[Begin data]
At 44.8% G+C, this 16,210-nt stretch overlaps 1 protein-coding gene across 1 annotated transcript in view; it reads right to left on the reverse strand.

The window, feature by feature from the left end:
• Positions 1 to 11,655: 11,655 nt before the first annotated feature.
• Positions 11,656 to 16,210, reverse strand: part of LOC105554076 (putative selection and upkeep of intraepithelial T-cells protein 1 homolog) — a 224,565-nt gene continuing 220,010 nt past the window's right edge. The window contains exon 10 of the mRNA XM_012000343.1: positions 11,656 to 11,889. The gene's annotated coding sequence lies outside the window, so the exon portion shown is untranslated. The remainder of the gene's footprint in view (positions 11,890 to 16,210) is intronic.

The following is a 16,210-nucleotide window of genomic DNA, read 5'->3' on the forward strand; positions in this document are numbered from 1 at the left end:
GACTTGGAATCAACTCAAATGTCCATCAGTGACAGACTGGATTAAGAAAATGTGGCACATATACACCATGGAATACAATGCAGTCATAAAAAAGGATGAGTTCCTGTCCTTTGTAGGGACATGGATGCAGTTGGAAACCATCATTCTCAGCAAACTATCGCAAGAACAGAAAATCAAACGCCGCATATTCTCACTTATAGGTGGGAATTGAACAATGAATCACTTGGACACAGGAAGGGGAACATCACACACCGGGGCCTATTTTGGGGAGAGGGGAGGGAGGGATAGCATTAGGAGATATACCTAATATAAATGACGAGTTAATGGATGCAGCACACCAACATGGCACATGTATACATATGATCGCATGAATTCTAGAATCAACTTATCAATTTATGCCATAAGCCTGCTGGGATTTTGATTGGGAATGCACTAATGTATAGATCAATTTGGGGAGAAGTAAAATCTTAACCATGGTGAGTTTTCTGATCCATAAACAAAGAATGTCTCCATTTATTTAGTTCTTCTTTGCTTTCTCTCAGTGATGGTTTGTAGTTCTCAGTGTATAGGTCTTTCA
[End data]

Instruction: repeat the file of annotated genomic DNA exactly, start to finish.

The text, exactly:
At 44.8% G+C, this 16,210-nt stretch overlaps 1 protein-coding gene across 1 annotated transcript in view; it reads right to left on the reverse strand.

The window, feature by feature from the left end:
• Positions 1 to 11,655: 11,655 nt before the first annotated feature.
• Positions 11,656 to 16,210, reverse strand: part of LOC105554076 (putative selection and upkeep of intraepithelial T-cells protein 1 homolog) — a 224,565-nt gene continuing 220,010 nt past the window's right edge. The window contains exon 10 of the mRNA XM_012000343.1: positions 11,656 to 11,889. The gene's annotated coding sequence lies outside the window, so the exon portion shown is untranslated. The remainder of the gene's footprint in view (positions 11,890 to 16,210) is intronic.

The following is a 16,210-nucleotide window of genomic DNA, read 5'->3' on the forward strand; positions in this document are numbered from 1 at the left end:
GACTTGGAATCAACTCAAATGTCCATCAGTGACAGACTGGATTAAGAAAATGTGGCACATATACACCATGGAATACAATGCAGTCATAAAAAAGGATGAGTTCCTGTCCTTTGTAGGGACATGGATGCAGTTGGAAACCATCATTCTCAGCAAACTATCGCAAGAACAGAAAATCAAACGCCGCATATTCTCACTTATAGGTGGGAATTGAACAATGAATCACTTGGACACAGGAAGGGGAACATCACACACCGGGGCCTATTTTGGGGAGAGGGGAGGGAGGGATAGCATTAGGAGATATACCTAATATAAATGACGAGTTAATGGATGCAGCACACCAACATGGCACATGTATACATATGATCGCATGAATTCTAGAATCAACTTATCAATTTATGCCATAAGCCTGCTGGGATTTTGATTGGGAATGCACTAATGTATAGATCAATTTGGGGAGAAGTAAAATCTTAACCATGGTGAGTTTTCTGATCCATAAACAAAGAATGTCTCCATTTATTTAGTTCTTCTTTGCTTTCTCTCAGTGATGGTTTGTAGTTCTCAGTGTATAGGTCTTTCA